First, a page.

Pro Tips Summer Camp Checklist

Make sure your child has what they need to pack for a fun-filled summer camp trip.

A happy camper is a well-prepared camper. So, before you send your child or teen off to summer camp this season, be sure that they have the items they need. With the right gear, they can be ready for the adventures that come their way.


Just like your kids, every camp is unique. Before you begin packing, reach out to the camp itself to see what their requirements are for gear and apparel. But whether the camp they’re going to is a week in the wilderness or a weekend at your local community center, there are some universal summer camp essentials.

For starters, if your child uses any medications or has allergies, alert the camp staff in advance and explain your child’s needs. Meanwhile, sunscreen is a must for everyone on those summer days spent outdoors. Consider bringing a face stick, a spray and a lip balm with SPF.

Sunburn isn’t the only thing your child may want to avoid. Help them ward off any flying critters with insect repellent. In the event they do encounter any bites or scrapes, also include a small first-aid kit with bandages and ointments.

Packing reusable water bottles or bladders can keep the water flowing, while a snack break can help provide a much needed boost. Find out your camp’s rules on lunches to learn what kind of lunch bag or snacks are needed or allowed.

All of these essential items can be stored in a backpack or drawstring bag. Be sure to include a dry bag for any items that may get wet or dirty throughout the day.


To perform at their summer camp best, your child should be dressed for success. But there is an art to packing clothes. You want to be prepared, but you also don’t want to risk over-packing and saddling your child with a pack that’s too heavy. Ultimately, what apparel (and how much of it) is needed depends on the duration and type of camp.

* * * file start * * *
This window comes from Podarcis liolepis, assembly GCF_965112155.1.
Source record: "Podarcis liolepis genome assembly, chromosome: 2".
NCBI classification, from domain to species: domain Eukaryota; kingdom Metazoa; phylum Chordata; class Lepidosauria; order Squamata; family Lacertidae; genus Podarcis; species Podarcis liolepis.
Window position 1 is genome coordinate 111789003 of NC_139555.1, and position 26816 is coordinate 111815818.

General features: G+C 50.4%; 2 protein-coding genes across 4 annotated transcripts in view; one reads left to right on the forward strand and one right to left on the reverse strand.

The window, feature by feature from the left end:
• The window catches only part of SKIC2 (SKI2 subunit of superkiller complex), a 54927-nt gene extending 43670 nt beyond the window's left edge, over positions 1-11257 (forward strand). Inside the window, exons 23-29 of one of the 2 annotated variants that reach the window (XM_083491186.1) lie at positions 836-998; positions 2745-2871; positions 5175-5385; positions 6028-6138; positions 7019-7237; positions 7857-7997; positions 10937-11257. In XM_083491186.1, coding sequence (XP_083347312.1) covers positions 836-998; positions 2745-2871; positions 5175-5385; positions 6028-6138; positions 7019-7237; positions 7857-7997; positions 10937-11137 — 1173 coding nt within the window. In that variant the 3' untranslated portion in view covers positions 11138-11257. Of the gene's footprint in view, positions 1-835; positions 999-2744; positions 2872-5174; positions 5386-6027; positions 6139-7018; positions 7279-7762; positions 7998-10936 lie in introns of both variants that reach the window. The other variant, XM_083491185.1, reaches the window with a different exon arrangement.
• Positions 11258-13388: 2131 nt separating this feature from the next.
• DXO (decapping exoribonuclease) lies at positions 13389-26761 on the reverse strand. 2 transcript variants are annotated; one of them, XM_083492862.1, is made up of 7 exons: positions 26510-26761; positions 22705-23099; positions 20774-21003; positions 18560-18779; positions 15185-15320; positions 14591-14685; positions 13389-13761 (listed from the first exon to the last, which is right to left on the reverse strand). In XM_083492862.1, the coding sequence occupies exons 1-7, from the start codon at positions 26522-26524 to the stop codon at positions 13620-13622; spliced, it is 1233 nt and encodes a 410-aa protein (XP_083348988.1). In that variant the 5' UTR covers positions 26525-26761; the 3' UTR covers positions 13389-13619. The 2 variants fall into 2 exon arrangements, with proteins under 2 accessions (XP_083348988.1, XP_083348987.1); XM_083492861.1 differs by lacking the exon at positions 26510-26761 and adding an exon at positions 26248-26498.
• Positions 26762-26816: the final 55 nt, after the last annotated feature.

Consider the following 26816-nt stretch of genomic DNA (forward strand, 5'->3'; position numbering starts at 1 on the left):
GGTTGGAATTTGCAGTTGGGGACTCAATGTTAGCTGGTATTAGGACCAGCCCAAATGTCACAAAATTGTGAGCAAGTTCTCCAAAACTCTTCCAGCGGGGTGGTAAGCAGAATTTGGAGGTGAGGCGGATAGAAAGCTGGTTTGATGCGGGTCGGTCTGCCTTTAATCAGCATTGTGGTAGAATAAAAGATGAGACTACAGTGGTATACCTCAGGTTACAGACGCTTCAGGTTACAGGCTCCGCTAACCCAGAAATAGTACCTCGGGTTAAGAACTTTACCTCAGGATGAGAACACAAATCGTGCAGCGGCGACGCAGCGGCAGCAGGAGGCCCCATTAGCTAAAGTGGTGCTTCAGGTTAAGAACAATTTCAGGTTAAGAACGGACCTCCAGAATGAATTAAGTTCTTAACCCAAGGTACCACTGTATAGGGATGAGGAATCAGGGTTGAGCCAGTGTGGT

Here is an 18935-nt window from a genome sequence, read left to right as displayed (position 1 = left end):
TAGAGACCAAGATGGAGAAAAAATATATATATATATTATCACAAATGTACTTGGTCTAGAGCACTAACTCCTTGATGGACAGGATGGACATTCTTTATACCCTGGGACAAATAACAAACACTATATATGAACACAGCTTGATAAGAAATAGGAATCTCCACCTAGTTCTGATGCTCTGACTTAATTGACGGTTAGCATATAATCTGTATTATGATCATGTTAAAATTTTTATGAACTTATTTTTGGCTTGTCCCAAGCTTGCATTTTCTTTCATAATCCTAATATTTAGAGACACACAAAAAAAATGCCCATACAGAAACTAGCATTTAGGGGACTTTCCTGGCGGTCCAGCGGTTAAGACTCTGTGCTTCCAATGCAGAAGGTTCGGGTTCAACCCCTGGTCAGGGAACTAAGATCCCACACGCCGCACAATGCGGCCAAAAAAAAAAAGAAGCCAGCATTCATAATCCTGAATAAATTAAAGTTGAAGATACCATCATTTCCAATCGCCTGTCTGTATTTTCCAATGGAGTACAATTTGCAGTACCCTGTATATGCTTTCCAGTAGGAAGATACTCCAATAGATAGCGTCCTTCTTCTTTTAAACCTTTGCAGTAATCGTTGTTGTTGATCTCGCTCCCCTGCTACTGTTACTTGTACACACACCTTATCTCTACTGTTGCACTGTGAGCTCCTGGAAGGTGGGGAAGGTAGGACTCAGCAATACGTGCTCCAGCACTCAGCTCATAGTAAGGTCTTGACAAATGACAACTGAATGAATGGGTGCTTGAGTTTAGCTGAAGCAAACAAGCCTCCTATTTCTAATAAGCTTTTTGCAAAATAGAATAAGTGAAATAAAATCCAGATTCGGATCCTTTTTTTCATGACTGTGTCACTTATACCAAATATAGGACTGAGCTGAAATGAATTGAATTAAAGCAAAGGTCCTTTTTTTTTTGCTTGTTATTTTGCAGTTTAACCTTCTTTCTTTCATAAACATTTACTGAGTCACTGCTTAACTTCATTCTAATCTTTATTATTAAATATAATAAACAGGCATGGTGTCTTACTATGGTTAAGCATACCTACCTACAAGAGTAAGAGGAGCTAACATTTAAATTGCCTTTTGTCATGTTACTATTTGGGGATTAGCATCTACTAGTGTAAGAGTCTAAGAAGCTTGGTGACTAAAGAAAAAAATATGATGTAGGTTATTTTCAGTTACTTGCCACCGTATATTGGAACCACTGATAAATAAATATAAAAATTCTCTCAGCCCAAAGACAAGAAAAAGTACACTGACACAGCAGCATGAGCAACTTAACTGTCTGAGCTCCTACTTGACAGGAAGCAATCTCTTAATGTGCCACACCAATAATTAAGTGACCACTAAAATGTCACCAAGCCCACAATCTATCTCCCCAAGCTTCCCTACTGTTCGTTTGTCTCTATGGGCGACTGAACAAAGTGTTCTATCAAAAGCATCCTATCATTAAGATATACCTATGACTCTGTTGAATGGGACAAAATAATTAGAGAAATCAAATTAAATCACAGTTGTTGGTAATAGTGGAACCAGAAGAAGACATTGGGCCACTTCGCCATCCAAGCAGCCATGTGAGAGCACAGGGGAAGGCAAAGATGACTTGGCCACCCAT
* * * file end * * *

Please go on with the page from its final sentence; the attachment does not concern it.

For day camps, include a spare outfit in case your kids get wet or muddy, as well as a light jacket for evenings when the temperatures drop. If swimming is on the agenda, don’t forget a bathing suit, a beach towel and any flotation devices they might need.

Find out the agenda of sleepaway camps in advance so that you can pack for various activities. Prepare for unpredictable weather and chillier nights by including a fleece hat to cover their ears. You can also help prevent rain from putting a damper on the fun with gear like rain jackets and rain boots. Flip-flops can come in handy for both showers and quick trips to the bathroom in the middle of the night.

For warmer days, accessories such as hats, sunglasses and bandanas can help your child beat the heat. For children with longer hair, include extra hair ties.

If your child is younger, it may also be helpful to plan outfits in advance by separating them in individual plastic gallon bags or packing cubes inside of their pack. Be sure to write your child’s name on all of their gear for easy return in case they’re misplaced.


Overnight camps don’t have to be overwhelming. Packing overnight necessities can help prevent you and your child from losing sleep over sleepaway camps.

Check with your camp to know what the sleeping arrangements are. Depending on the camp, a sleeping bag, sleeping pad or bed sheets may be needed. For added comfort, pack blankets and camp pillows as well.

Be sure to include hygiene items like a toothbrush and toothpaste, soap and shampoo. Try to avoid heavily scented products because they could attract bugs or animals to the campsite. And don’t forget a spare pair of pajamas!


Sometimes it’s the little things that can make a big difference. Send your child to camp with a piece of home by packing their favorite stuffed animals or photos of friends, family or pets.

They may also want to capture some new memories with the help of a camera or a journal. For longer camps, include stamps and stationery so they can send letters home.

Card games and books can provide some cabin entertainment, while a flashlight can come in handy navigating a dark cabin or if a child is afraid of the dark. It may also be helpful to pack a little cash and some change for emergencies or trips to the canteen.

Packing isn’t the only way to prepare. Have conversations with your child and camp leaders prior to sendoff. If it’s an overnight camp, help your child understand what it means to be away from home and make sure they are ready for it.

Avoid procrastination to help you avoid stress, and include your child in the packing process so that they’ll know where everything is and what each item is for.

Well-packed bags can help your child be ahead of the pack. So be sure they have all the equipment they need to enjoy camp with the full summer camp checklist below.

*Click to enlarge and print.

Summer Camp Checklist